HK$95 million renovation under way for Tai Yuen Market
The Link Management will spend HK$95 million on renovating a wet market in Tai Po - the first time it has turned its attention to wet markets instead of malls.
To compete with supermarkets, the 30-year-old Tai Yuen Market will be fitted with air conditioning and have walls, pipes and electricity systems renewed.
Tenants are happy with a company promise to freeze rents for the first three years after renovation but some fear a rise in rents in the future.
The market is among more than 100 wet markets under The Link, which also manages 180 malls at public estates. The renewal is a pilot project to test the feasibility of reviving traditional wet markets after the company spent two years researching examples in Taiwan and Japan.
Work started yesterday and is expected to finish by the middle of next year. The 54 existing tenants will have their stores expanded after they move into the new market. Another 30 new stores - including restaurants, a cooking school, floral shop and bakery - will be provided.
There will be a temporary market during construction.
Link chairman Nicholas Sallnow-Smith said the company looked forward to attracting more tenants after the renovation. He did not say if rents would be adjusted after three years.
Chief executive George Hongchoy Kwok-lung said wet markets had to keep up with changing trends.
Cissy Tsang Yuk-ying, head of market development, said four other markets would be renovated next year.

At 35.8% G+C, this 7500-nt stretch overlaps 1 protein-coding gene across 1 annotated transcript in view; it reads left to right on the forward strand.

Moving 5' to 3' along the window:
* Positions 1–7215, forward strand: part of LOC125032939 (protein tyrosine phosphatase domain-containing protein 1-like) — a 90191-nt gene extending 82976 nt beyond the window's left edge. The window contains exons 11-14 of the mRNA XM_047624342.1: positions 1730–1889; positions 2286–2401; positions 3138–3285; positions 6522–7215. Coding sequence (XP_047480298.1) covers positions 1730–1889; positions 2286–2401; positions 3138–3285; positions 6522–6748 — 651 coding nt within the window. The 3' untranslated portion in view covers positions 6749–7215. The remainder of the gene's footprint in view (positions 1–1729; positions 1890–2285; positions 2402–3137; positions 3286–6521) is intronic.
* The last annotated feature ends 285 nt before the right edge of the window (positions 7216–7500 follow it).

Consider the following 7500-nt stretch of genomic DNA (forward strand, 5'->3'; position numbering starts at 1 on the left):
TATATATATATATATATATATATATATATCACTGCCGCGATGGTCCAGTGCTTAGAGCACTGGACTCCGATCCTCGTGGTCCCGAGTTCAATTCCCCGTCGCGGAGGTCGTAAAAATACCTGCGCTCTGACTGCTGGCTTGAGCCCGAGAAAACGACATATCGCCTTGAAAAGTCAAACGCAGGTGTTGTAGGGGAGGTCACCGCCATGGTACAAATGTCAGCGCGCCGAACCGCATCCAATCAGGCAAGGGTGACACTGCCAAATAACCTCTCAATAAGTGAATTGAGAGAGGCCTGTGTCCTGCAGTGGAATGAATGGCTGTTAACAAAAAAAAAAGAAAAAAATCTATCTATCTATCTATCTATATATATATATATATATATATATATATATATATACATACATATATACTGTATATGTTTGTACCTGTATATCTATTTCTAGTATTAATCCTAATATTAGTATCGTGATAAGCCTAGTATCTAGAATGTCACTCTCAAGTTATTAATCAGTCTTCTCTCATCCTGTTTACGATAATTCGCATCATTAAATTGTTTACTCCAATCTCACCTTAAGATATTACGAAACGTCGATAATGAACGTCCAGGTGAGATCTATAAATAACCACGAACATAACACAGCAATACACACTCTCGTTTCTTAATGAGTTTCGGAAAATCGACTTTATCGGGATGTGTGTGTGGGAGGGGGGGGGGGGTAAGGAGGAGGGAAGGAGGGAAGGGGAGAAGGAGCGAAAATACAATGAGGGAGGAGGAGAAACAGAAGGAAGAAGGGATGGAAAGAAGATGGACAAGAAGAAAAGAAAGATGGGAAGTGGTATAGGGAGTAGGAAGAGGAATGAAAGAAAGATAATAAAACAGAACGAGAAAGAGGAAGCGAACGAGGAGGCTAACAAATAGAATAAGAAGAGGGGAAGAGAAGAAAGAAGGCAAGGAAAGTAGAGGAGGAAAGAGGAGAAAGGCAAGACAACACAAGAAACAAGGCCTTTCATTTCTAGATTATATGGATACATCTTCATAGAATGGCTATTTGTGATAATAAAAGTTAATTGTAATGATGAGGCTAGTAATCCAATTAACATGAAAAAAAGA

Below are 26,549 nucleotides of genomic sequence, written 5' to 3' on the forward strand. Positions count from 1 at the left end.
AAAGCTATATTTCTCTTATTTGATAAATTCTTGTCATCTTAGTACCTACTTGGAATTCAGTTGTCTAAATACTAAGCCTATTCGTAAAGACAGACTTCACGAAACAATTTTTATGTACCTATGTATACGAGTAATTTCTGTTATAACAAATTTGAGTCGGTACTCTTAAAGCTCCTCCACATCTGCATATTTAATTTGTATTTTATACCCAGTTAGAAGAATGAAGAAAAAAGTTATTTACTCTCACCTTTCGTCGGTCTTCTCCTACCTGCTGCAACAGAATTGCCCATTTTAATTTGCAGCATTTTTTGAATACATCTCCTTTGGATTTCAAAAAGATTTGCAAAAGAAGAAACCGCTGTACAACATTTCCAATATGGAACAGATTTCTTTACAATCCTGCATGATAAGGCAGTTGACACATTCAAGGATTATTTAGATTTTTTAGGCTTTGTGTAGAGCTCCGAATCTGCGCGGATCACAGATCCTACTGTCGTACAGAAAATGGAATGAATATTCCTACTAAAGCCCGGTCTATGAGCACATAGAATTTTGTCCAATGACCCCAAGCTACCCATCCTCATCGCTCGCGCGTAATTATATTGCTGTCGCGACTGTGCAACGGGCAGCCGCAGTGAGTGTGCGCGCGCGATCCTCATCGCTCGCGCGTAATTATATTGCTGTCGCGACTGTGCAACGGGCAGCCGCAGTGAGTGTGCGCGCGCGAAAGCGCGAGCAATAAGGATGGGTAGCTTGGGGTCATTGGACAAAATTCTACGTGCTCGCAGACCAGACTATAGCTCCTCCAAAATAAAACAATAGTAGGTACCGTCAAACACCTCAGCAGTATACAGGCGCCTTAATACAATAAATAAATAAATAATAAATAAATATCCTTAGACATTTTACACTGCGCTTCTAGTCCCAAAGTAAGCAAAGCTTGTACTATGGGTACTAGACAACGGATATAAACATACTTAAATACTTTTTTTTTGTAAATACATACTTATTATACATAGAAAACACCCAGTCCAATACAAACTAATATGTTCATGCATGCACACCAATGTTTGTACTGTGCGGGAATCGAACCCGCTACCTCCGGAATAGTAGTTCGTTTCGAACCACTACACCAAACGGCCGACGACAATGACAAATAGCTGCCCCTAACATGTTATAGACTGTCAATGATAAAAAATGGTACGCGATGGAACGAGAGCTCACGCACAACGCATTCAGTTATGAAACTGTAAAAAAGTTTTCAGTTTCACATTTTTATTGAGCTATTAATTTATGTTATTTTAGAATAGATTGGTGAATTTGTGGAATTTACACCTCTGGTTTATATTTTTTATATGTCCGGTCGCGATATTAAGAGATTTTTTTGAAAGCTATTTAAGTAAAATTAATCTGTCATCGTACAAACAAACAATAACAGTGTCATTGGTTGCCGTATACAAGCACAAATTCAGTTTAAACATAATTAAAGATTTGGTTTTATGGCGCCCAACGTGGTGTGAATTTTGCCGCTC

Tai Yuen Market tenants said business had declined since the 1990s. Although they will have to pay extra air-conditioning costs after the renewal, an improved shopping environment was vital to attract customers, they said.
Chu Chun-por, who has operated a restaurant since the market was opened three decades ago, said he would expand from 24 square metres to 36 square metres. He will pay about HK$350,000 to renovate his own premises and expected to hire more staff.
'Without air conditioning, the temperature can get as high as 40 or 50 degrees Celsius near the stove,' he said.
Tofu stall owner Cheung Ching-loi, 53, said business had dropped 60 per cent since the mid-90s as supermarkets and department stores drew customers away.
While he will pay the same rent until 2013, Cheung feared an increase later: 'Will rent double or triple?'
After The Link renovated the Lok Fu Shopping Centre in 2008, one tailor said the monthly rent increased from HK$4,000 to over HK$6,000.